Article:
A reformer’s science?

Anthropologists of our discipline’s long history of engagement with social and political activism of varius forms often invoke anthropology’s status as the “reformer’s science.” The phrase floats around a lot. Not everyone who uses it knows the origin though — the closing chapter of Tylor’s ‘Primitive Culture.’ And even those who know the origin of the phrase often don’t know the original quote that it’s taken from:

To promotors of what is sound and reformers of what if faulty in modern culture, ethnography has double help to give. To impress men’s minds with a doctrine of development, will lead them in all honor to their ancestors to continue the progressive work of past ages, to continue it the more vigorously because light has increased in the world, and where barbaric hordes groped blindly, cultured men can often move onward with clear view. It is a harsher, and at times even painful, office of ethnography to expose the remains of crude old culture which have passed into harmful superstition, and to mark these out for destruction. Yet this work, if less genial, is not less urgently needful for the good of mankind. Thus, active at once in aiding progress and in removing hinderance, the science of culture is essentially a reformer’s science.

I think maybe some people who throw around the phrase “reformer’s science” don’t realize just what this phrase meant to Tylor — the elimination of old, outmoded bits of archaic culture in his society and their replacement by shiny new bits of Victorian culture. In fact, as Stocking points out, Tylor saw culture as a mass noun you could have more or less of, not something that came in plural form as distinct orders of meaningfullnes. As far as Tylor was concerned, people from the empire’s periphery weren’t from ‘different cultures’ they were ‘primitive’. I suspect Tylor’s sense of anthropology’s ability to ‘destroy’ cultural difference in the name of a universal civilizing mission is not what most anthropologists who speak of anthropology as a “reformer’s science” has in mind.

The lesson I take away from this is that strong moral certainty is like a large, prominently placed tatoo — it seems like a good idea at the time, but how will you feel about it in hindsight? If you are down for the long haul, then well and good. But maybe someday — perhaps within the course of just one career — this sort of zeal will no longer seem the bold gesture it originally was. This isn’t to say that I’m against moral certaintly or ethical commitment — I just got done with Yom Kippur, after all — but it is to say that a certain sort of “Burkean existentialism”:/2005/07/04/bound-by-recognition/ may be the way to go in many situations. Aided, of course, with a good dose of historical awareness of the history and pedigree of some of the labels you throw about.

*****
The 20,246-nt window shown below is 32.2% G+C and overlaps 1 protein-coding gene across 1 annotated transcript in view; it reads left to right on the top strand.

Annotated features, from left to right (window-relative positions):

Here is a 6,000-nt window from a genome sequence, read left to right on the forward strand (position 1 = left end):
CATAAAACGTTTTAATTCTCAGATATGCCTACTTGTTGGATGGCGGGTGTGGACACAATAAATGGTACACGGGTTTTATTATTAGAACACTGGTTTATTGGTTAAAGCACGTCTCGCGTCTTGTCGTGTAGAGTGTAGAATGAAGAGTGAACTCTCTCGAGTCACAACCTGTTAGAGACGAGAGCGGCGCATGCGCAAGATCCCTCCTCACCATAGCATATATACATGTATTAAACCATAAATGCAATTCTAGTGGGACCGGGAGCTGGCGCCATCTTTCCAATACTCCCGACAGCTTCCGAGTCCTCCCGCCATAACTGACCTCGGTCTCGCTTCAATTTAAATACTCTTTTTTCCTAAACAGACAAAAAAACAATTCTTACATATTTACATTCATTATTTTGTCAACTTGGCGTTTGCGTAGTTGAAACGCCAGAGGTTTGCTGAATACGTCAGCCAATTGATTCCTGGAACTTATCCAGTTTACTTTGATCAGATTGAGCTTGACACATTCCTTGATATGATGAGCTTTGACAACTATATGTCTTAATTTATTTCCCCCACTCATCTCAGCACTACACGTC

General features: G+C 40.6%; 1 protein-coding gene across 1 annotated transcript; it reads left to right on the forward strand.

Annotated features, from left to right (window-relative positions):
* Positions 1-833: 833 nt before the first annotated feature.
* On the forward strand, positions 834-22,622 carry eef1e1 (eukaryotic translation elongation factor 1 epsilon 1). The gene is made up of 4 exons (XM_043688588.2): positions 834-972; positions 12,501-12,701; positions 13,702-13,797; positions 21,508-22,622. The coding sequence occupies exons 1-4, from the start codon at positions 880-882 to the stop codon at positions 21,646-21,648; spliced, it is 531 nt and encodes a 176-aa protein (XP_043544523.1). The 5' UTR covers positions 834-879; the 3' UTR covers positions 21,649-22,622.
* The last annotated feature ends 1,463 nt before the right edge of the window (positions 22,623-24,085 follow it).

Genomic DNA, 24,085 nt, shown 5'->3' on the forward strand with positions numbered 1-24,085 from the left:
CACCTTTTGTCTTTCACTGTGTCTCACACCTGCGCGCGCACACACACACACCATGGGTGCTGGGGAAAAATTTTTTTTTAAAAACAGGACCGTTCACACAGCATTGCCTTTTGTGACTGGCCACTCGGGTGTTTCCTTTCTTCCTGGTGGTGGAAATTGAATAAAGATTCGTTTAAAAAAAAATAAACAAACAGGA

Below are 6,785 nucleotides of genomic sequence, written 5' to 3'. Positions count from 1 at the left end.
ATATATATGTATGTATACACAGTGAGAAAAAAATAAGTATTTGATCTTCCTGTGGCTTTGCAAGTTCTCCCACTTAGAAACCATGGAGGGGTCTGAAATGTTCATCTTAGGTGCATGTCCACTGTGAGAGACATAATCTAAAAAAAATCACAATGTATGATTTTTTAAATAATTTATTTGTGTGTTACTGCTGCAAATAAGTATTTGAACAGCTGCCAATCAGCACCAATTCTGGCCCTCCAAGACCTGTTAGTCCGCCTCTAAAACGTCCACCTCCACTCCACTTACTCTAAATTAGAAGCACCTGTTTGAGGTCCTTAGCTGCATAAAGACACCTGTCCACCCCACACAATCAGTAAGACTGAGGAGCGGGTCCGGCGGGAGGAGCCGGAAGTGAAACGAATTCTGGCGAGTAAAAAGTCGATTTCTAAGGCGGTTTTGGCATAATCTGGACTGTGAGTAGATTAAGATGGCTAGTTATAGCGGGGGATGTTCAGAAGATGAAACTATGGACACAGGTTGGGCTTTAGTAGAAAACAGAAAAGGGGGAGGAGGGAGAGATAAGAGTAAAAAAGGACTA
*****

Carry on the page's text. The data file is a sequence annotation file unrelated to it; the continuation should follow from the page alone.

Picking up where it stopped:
Alex Golub is an associate professor of anthropology at the University of Hawai‘i at Mānoa. His book Leviathans at The Gold Mine has been published by Duke University Press. You can contact him at rex@savageminds.org

4 thoughts on “A reformer’s science?

  1. IgNobel: The new inquisition of ultra ortodox scientists

    IgNobel represents a new campaign to discredit unusual scientific achievements, which perhaps in the future will be useful for the advance of science.

    This new scientific inquisition, a parody of the Nobel Prizes, is
    very dangerous. In fact, it is used, in some cases anti-ethically, to attack and ridiculize honest and prestigious scientists who curiously have published
    their scientific articles in peer-review scientific journals!!!

    My question is:
    Should the IgNobel group receive an IgNobel prize?

  2. Eh, I get your point is somewhere else and that the anecodte is a bit rhetorical, but from what I remember of Stocking the point for Tylor was less about ‘civilizing’ the ‘primitives’ (though he did indeed think they were ‘primitives’) and more about eliminating ‘crude old culture’ from the ‘civilized’ people of England. In other words, he wanted to advance Rationalism versus Spiritualism. So, the “reformer’s science” is really more about Victorian society than the colonies, per se. In this sense, “reformer’s science” could arguably be similar to something like Margaret Mead’s famous works… an examination of the ‘Other’ as a critique of your ‘own’ society. This can also be problematic, but I think not necessarily related to a critique of Tylor’s evolutionism…

  3. Actually I guess its more like the inverse of Mead, and in that sense I get your point. I still don’t think it has to do with ‘reforming’/’civilizing’ the ‘Other’/’Primtives’/etc though (here anyways, other places perhaps), but more about using ethnography as mirror to reform ‘our society’. Though, of course, the ‘primitive’/mirror concept was just a construction of Victorian anthropologists, but alas…

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